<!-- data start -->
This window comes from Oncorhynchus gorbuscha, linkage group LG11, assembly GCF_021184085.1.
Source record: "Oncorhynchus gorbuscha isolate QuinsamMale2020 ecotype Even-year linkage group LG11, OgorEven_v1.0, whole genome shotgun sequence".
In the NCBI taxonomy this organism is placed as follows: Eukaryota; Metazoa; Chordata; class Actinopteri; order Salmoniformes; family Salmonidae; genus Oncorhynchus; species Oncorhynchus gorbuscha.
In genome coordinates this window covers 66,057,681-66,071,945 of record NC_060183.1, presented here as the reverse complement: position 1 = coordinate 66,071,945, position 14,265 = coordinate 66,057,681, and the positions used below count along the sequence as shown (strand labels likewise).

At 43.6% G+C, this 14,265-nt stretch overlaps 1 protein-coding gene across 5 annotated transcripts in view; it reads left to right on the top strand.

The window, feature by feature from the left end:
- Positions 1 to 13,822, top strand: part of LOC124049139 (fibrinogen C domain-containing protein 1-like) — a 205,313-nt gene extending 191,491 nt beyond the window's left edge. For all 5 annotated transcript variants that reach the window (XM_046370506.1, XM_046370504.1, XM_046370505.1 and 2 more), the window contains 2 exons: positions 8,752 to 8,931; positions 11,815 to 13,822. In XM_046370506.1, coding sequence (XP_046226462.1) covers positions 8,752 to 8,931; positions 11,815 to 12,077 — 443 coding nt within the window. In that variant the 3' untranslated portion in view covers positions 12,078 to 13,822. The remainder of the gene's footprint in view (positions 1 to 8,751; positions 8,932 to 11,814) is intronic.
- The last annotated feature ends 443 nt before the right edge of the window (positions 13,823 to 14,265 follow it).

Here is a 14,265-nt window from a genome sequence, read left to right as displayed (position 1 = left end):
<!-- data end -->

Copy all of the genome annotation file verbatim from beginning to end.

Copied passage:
This window comes from Oncorhynchus gorbuscha, linkage group LG11, assembly GCF_021184085.1.
Source record: "Oncorhynchus gorbuscha isolate QuinsamMale2020 ecotype Even-year linkage group LG11, OgorEven_v1.0, whole genome shotgun sequence".
In the NCBI taxonomy this organism is placed as follows: Eukaryota; Metazoa; Chordata; class Actinopteri; order Salmoniformes; family Salmonidae; genus Oncorhynchus; species Oncorhynchus gorbuscha.
In genome coordinates this window covers 66,057,681-66,071,945 of record NC_060183.1, presented here as the reverse complement: position 1 = coordinate 66,071,945, position 14,265 = coordinate 66,057,681, and the positions used below count along the sequence as shown (strand labels likewise).

At 43.6% G+C, this 14,265-nt stretch overlaps 1 protein-coding gene across 5 annotated transcripts in view; it reads left to right on the top strand.

The window, feature by feature from the left end:
- Positions 1 to 13,822, top strand: part of LOC124049139 (fibrinogen C domain-containing protein 1-like) — a 205,313-nt gene extending 191,491 nt beyond the window's left edge. For all 5 annotated transcript variants that reach the window (XM_046370506.1, XM_046370504.1, XM_046370505.1 and 2 more), the window contains 2 exons: positions 8,752 to 8,931; positions 11,815 to 13,822. In XM_046370506.1, coding sequence (XP_046226462.1) covers positions 8,752 to 8,931; positions 11,815 to 12,077 — 443 coding nt within the window. In that variant the 3' untranslated portion in view covers positions 12,078 to 13,822. The remainder of the gene's footprint in view (positions 1 to 8,751; positions 8,932 to 11,814) is intronic.
- The last annotated feature ends 443 nt before the right edge of the window (positions 13,823 to 14,265 follow it).

Here is a 14,265-nt window from a genome sequence, read left to right as displayed (position 1 = left end):